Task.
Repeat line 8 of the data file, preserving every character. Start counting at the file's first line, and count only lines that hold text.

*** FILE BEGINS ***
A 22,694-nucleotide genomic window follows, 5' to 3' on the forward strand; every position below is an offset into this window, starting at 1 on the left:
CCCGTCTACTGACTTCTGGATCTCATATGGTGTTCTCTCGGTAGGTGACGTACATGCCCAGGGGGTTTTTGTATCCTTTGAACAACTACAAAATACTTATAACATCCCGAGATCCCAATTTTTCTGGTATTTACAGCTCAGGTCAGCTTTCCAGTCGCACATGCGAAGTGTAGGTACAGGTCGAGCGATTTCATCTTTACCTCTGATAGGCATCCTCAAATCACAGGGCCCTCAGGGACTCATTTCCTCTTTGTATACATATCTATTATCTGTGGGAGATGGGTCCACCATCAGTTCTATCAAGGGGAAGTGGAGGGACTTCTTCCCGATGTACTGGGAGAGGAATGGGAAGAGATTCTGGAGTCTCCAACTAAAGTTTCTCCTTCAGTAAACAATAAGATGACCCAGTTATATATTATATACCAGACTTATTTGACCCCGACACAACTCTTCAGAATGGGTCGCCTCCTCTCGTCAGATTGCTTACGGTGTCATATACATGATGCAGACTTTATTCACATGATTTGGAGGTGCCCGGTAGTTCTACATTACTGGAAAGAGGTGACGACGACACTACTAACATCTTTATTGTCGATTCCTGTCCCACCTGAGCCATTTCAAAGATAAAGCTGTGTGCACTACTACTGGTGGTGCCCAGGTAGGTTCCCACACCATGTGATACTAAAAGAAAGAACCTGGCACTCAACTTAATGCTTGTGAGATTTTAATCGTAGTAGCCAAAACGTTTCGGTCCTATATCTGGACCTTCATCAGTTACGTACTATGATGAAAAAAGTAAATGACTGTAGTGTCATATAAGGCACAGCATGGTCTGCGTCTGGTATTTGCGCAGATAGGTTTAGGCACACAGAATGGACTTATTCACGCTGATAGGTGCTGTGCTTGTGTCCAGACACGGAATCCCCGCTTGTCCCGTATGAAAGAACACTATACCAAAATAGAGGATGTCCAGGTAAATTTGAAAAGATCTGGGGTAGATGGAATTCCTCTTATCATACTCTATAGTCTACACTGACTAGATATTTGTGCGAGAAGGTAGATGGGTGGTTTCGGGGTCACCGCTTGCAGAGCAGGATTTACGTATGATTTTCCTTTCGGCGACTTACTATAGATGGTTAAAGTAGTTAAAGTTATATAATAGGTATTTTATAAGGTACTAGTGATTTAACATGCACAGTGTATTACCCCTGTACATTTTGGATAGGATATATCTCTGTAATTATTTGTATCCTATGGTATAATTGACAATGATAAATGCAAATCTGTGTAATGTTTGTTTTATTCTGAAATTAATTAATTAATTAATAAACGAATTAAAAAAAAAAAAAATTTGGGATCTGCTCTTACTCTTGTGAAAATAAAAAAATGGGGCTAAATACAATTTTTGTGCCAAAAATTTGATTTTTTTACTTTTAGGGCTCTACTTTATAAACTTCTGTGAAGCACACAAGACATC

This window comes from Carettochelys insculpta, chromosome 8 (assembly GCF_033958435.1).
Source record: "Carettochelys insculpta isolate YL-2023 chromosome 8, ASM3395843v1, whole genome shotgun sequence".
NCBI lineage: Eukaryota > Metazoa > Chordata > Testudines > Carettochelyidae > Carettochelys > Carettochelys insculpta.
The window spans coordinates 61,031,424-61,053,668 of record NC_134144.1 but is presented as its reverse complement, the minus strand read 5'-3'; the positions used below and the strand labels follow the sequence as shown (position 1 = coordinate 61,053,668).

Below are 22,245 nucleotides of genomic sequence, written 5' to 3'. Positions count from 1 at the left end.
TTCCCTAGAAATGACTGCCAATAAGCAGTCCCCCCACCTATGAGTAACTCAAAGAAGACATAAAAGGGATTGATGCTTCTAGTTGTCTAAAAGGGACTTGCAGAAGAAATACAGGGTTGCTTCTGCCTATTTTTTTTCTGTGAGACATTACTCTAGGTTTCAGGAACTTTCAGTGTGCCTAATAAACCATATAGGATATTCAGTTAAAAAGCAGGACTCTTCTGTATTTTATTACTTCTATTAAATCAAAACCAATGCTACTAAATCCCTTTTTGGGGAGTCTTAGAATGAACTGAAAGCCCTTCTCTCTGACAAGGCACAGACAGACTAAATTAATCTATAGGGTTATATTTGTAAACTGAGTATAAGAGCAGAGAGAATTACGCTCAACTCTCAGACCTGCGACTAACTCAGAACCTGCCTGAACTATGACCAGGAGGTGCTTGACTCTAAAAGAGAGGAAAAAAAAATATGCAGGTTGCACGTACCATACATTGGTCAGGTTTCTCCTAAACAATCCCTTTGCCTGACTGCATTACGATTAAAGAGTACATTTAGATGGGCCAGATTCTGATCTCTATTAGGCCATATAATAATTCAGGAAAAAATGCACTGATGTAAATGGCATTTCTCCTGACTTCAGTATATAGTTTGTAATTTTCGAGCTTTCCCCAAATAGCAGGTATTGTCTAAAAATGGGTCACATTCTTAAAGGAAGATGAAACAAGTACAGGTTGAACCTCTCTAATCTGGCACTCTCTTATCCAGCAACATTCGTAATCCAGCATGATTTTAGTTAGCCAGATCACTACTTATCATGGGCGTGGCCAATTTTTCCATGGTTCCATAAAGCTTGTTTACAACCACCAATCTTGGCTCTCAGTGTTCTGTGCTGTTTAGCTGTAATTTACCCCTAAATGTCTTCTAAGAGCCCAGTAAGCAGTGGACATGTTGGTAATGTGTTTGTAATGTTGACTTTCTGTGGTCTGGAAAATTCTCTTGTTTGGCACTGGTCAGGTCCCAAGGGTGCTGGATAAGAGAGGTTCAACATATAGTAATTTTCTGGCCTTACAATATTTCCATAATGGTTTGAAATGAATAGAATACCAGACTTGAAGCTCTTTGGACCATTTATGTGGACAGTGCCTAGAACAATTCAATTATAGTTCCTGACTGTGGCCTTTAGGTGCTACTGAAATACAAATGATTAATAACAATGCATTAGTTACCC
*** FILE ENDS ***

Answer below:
TTCCCTAGAAATGACTGCCAATAAGCAGTCCCCCCACCTATGAGTAACTCAAAGAAGACATAAAAGGGATTGATGCTTCTAGTTGTCTAAAAGGGACTTGCAGAAGAAATACAGGGTTGCTTCTGCCTATTTTTTTTCTGTGAGACATTACTCTAGGTTTCAGGAACTTTCAGTGTGCCTAATAAACCATATAGGATATTCAGTTAAAAAGCAGGACTCTTCTGTATTTTATTACTTCTATTAAATCAAAACCAATGCTACTAAATCCCTTTTTGGGGAGTCTTAGAATGAACTGAAAGCCCTTCTCTCTGACAAGGCACAGACAGACTAAATTAATCTATAGGGTTATATTTGTAAACTGAGTATAAGAGCAGAGAGAATTACGCTCAACTCTCAGACCTGCGACTAACTCAGAACCTGCCTGAACTATGACCAGGAGGTGCTTGACTCTAAAAGAGAGGAAAAAAAAATATGCAGGTTGCACGTACCATACATTGGTCAGGTTTCTCCTAAACAATCCCTTTGCCTGACTGCATTACGATTAAAGAGTACATTTAGATGGGCCAGATTCTGATCTCTATTAGGCCATATAATAATTCAGGAAAAAATGCACTGATGTAAATGGCATTTCTCCTGACTTCAGTATATAGTTTGTAATTTTCGAGCTTTCCCCAAATAGCAGGTATTGTCTAAAAATGGGTCACATTCTTAAAGGAAGATGAAACAAGTACAGGTTGAACCTCTCTAATCTGGCACTCTCTTATCCAGCAACATTCGTAATCCAGCATGATTTTAGTTAGCCAGATCACTACTTATCATGGGCGTGGCCAATTTTTCCATGGTTCCATAAAGCTTGTTTACAACCACCAATCTTGGCTCTCAGTGTTCTGTGCTGTTTAGCTGTAATTTACCCCTAAATGTCTTCTAAGAGCCCAGTAAGCAGTGGACATGTTGGTAATGTGTTTGTAATGTTGACTTTCTGTGGTCTGGAAAATTCTCTTGTTTGGCACTGGTCAGGTCCCAAGGGTGCTGGATAAGAGAGGTTCAACATATAGTAATTTTCTGGCCTTACAATATTTCCATAATGGTTTGAAATGAATAGAATACCAGACTTGAAGCTCTTTGGACCATTTATGTGGACAGTGCCTAGAACAATTCAATTATAGTTCCTGACTGTGGCCTTTAGGTGCTACTGAAATACAAATGATTAATAACAATGCATTAGTTACCC